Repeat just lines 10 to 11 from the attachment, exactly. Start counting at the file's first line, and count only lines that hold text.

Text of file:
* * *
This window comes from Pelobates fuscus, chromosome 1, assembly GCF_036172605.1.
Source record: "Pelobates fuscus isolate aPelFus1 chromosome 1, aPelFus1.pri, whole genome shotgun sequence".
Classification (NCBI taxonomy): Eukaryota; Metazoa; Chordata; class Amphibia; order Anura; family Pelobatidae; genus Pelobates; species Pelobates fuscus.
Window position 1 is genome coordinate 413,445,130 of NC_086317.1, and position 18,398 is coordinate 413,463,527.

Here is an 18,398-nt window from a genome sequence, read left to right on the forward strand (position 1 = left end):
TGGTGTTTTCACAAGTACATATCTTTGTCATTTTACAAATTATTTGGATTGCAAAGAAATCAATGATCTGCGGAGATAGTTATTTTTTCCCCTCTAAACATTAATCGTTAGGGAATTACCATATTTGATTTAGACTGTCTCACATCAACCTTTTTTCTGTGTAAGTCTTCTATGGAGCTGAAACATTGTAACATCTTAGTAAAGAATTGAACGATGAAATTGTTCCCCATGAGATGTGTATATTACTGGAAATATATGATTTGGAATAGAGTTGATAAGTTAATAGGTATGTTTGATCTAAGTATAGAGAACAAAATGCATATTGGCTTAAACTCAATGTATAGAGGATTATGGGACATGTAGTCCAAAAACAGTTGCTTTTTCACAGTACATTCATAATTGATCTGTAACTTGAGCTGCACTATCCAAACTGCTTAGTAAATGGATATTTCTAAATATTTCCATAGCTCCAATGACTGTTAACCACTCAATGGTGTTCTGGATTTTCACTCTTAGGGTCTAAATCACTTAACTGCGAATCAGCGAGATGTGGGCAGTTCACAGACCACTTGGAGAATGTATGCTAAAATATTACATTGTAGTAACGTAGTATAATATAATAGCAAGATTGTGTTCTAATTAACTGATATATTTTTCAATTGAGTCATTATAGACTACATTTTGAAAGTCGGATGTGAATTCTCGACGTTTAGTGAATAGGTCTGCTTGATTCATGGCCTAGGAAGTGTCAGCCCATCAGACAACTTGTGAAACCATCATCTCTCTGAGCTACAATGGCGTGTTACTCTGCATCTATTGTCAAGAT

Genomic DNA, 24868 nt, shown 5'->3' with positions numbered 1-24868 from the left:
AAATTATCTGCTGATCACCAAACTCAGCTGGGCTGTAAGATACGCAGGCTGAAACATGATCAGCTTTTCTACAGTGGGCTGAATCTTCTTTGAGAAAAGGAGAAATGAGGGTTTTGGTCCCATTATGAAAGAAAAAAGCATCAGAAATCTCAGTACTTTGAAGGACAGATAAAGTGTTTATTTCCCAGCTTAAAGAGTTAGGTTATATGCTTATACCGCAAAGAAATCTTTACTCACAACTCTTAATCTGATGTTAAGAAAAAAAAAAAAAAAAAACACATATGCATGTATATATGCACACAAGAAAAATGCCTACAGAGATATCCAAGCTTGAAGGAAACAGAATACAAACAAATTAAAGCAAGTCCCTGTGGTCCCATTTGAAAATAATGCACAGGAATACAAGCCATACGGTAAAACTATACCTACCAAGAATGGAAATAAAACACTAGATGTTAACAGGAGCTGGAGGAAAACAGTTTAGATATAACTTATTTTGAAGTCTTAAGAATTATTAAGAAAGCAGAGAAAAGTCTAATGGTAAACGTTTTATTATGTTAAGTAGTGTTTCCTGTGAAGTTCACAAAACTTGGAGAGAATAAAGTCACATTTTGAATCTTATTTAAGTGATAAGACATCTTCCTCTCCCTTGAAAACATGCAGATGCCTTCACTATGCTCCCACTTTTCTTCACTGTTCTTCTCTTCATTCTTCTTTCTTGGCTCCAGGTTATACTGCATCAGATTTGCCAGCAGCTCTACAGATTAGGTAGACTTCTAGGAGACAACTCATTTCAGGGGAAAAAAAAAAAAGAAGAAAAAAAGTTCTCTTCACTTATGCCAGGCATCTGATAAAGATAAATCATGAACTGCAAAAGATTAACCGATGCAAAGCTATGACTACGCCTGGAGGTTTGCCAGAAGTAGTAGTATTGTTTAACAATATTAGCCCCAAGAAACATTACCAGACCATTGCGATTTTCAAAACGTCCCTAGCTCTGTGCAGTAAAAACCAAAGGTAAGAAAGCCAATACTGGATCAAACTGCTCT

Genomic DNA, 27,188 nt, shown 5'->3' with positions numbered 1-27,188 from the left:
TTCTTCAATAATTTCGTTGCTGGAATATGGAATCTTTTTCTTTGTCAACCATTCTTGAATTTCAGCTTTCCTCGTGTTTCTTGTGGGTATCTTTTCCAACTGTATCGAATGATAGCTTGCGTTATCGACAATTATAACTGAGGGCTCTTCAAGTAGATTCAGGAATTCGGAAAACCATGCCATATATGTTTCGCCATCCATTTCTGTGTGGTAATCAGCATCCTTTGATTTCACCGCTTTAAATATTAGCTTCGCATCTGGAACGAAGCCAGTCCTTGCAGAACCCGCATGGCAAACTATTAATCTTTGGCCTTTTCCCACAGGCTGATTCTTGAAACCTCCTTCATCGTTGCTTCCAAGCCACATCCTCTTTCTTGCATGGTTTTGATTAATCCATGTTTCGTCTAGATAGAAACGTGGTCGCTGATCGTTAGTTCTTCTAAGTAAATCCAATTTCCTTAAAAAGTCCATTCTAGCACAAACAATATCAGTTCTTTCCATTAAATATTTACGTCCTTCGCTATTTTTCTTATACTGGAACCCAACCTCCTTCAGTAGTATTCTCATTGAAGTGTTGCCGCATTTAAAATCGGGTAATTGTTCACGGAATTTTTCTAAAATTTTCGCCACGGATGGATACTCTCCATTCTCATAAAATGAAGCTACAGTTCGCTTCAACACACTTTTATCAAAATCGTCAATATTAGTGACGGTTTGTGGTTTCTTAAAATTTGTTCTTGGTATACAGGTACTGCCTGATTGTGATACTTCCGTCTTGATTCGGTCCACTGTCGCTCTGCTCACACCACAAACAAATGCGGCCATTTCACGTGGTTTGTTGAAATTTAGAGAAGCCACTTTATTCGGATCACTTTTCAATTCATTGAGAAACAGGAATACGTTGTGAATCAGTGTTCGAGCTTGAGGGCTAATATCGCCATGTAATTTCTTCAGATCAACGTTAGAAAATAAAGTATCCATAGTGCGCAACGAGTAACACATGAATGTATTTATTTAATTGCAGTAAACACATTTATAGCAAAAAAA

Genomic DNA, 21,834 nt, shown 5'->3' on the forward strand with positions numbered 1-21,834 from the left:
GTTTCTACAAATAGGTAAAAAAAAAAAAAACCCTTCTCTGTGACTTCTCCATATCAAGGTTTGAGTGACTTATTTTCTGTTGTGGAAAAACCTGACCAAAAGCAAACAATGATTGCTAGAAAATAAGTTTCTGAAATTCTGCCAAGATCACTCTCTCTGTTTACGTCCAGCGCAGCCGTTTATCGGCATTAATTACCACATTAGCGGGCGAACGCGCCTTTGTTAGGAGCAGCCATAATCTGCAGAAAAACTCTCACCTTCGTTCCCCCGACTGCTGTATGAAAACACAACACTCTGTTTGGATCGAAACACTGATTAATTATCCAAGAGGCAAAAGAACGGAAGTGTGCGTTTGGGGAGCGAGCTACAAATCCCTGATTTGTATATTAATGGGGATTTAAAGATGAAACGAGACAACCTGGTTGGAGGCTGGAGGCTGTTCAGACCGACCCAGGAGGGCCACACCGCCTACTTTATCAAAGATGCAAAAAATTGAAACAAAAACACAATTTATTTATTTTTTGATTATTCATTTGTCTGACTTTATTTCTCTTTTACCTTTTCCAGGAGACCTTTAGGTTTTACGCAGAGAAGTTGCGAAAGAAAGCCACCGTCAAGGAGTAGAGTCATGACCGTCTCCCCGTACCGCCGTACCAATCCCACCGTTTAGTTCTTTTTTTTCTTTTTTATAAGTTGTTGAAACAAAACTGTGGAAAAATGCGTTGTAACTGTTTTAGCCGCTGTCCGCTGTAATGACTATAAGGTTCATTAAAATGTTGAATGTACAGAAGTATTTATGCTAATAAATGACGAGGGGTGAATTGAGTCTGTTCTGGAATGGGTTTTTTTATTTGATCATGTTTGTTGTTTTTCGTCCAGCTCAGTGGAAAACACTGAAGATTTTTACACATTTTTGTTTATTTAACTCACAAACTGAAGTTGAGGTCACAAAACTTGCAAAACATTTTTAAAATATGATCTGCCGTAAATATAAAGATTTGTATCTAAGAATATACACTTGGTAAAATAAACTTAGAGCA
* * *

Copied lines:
TTCTTCAATAATTTCGTTGCTGGAATATGGAATCTTTTTCTTTGTCAACCATTCTTGAATTTCAGCTTTCCTCGTGTTTCTTGTGGGTATCTTTTCCAACTGTATCGAATGATAGCTTGCGTTATCGACAATTATAACTGAGGGCTCTTCAAGTAGATTCAGGAATTCGGAAAACCATGCCATATATGTTTCGCCATCCATTTCTGTGTGGTAATCAGCATCCTTTGATTTCACCGCTTTAAATATTAGCTTCGCATCTGGAACGAAGCCAGTCCTTGCAGAACCCGCATGGCAAACTATTAATCTTTGGCCTTTTCCCACAGGCTGATTCTTGAAACCTCCTTCATCGTTGCTTCCAAGCCACATCCTCTTTCTTGCATGGTTTTGATTAATCCATGTTTCGTCTAGATAGAAACGTGGTCGCTGATCGTTAGTTCTTCTAAGTAAATCCAATTTCCTTAAAAAGTCCATTCTAGCACAAACAATATCAGTTCTTTCCATTAAATATTTACGTCCTTCGCTATTTTTCTTATACTGGAACCCAACCTCCTTCAGTAGTATTCTCATTGAAGTGTTGCCGCATTTAAAATCGGGTAATTGTTCACGGAATTTTTCTAAAATTTTCGCCACGGATGGATACTCTCCATTCTCATAAAATGAAGCTACAGTTCGCTTCAACACACTTTTATCAAAATCGTCAATATTAGTGACGGTTTGTGGTTTCTTAAAATTTGTTCTTGGTATACAGGTACTGCCTGATTGTGATACTTCCGTCTTGATTCGGTCCACTGTCGCTCTGCTCACACCACAAACAAATGCGGCCATTTCACGTGGTTTGTTGAAATTTAGAGAAGCCACTTTATTCGGATCACTTTTCAATTCATTGAGAAACAGGAATACGTTGTGAATCAGTGTTCGAGCTTGAGGGCTAATATCGCCATGTAATTTCTTCAGATCAACGTTAGAAAATAAAGTATCCATAGTGCGCAACGAGTAACACATGAATGTATTTATTTAATTGCAGTAAACACATTTATAGCAAAAAAA

Genomic DNA, 21,834 nt, shown 5'->3' on the forward strand with positions numbered 1-21,834 from the left: